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Incidence estimation from sentinel surveillance data; a simulation study and application to data from the Belgian laboratory sentinel surveillance

Journal Contribution - Journal Article

BackgroundInverse probability weighting (IPW) methods can be used to estimate the total number of cases from the sample collected through sentinel surveillance. Central to these methods are the inverse weights which can be derived in several ways and, in this case, represent the probability that laboratory (lab) sentinel surveillance detects a lab-confirmed case.MethodsWe compare different weights in a simulation study. Weights are obtained from the proportion of participating labs over all labs. We adjust these weights for attractiveness and density of labs over population. The market share of sentinel labs, as estimated by the econometric Huff-model, is also considered. Additionally, we investigate the effect of not recognizing sentinel labs as sentinel labs when they report no cases. We estimate the bias associated with the different weights as the difference between the simulated number of cases and the estimate of this total from the sentinel sample.As motivating data examples, we apply an extended Huff-model to four pathogens under laboratory sentinel surveillance in Belgium between 2010 and 2015 and discuss the model fit. We estimate the total number of lab-confirmed cases associated with Rotavirus, influenza virus, Y. enterocolitica and Campylobacter spp.. The extended Huff-model takes the lab-concept, the number of reimbursements and the number of departments, lab-density, regional borders, distance and competition between labs in account.ResultsEstimates obtained with the Huff-model were most accurate in the more complex simulation scenarios as compared to other weights. In the data examples, several significant coefficients are identified, but the fit of the Huff-model to the Belgian sentinel surveillance data leaves much variability in market shares unexplained.ConclusionThe Huff-model allows for estimation of the spatial and population coverage of sentinel surveillance and through IPW-methods also for the estimation of the total number of cases. The Huff-models gravity function allows us to differentiate inside an area while estimating from the full dataset. Our data examples show that additional data on the participation to surveillance and practices of labs is necessary for a more accurate estimation.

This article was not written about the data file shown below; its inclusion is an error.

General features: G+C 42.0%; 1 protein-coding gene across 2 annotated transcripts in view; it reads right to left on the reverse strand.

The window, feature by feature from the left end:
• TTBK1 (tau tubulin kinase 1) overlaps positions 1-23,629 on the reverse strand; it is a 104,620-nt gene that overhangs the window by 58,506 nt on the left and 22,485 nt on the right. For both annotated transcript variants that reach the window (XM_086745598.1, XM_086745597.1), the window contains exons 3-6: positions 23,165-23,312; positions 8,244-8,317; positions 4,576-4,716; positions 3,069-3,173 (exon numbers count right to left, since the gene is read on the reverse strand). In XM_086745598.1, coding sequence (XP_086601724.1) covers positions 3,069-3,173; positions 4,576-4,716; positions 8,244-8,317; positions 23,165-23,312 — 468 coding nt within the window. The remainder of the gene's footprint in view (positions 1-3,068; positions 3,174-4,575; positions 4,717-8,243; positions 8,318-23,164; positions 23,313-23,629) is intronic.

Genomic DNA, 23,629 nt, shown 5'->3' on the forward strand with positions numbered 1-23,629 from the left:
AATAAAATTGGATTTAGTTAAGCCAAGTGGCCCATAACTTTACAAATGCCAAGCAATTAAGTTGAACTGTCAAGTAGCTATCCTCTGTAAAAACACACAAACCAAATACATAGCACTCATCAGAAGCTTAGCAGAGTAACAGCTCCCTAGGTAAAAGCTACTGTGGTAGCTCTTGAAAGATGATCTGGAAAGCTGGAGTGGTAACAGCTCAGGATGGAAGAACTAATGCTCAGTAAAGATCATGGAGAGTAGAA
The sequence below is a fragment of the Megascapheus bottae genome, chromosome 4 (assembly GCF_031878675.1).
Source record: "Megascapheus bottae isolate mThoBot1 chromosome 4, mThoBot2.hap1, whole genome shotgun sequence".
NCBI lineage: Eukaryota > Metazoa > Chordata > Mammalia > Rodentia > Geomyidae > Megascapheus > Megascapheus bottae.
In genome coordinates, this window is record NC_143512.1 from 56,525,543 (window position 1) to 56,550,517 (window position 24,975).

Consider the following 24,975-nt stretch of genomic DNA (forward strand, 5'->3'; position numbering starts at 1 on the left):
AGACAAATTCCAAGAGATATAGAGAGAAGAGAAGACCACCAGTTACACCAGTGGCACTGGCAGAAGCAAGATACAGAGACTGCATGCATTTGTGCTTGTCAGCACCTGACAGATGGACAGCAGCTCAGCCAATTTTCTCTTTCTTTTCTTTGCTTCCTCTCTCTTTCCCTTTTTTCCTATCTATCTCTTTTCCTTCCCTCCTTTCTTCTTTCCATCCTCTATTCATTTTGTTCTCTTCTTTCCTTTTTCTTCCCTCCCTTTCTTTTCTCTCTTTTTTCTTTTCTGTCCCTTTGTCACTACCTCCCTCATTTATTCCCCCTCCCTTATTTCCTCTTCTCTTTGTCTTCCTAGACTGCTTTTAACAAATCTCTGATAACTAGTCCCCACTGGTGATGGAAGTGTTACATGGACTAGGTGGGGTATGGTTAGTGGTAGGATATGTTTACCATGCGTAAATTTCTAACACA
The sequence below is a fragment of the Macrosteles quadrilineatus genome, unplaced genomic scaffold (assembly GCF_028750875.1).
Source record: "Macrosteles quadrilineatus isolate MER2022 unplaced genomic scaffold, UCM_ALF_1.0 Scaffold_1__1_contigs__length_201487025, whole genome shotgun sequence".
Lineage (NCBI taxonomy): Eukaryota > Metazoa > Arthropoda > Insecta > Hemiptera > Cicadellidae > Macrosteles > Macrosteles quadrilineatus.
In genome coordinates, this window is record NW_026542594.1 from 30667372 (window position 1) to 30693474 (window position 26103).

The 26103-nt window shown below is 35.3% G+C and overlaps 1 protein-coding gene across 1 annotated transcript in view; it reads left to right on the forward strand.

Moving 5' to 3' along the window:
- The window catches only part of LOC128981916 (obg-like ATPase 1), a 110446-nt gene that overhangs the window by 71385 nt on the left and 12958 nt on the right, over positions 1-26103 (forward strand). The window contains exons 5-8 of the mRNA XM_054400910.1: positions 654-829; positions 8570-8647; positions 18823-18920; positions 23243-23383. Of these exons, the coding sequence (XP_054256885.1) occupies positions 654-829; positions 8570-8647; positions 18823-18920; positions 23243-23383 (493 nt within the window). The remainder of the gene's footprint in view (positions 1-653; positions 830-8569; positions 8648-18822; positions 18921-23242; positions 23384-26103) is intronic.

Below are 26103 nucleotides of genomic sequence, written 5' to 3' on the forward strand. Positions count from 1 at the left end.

Journal: BMC Public Health
Volume: 19
Number of pages: 18
Publication year:2019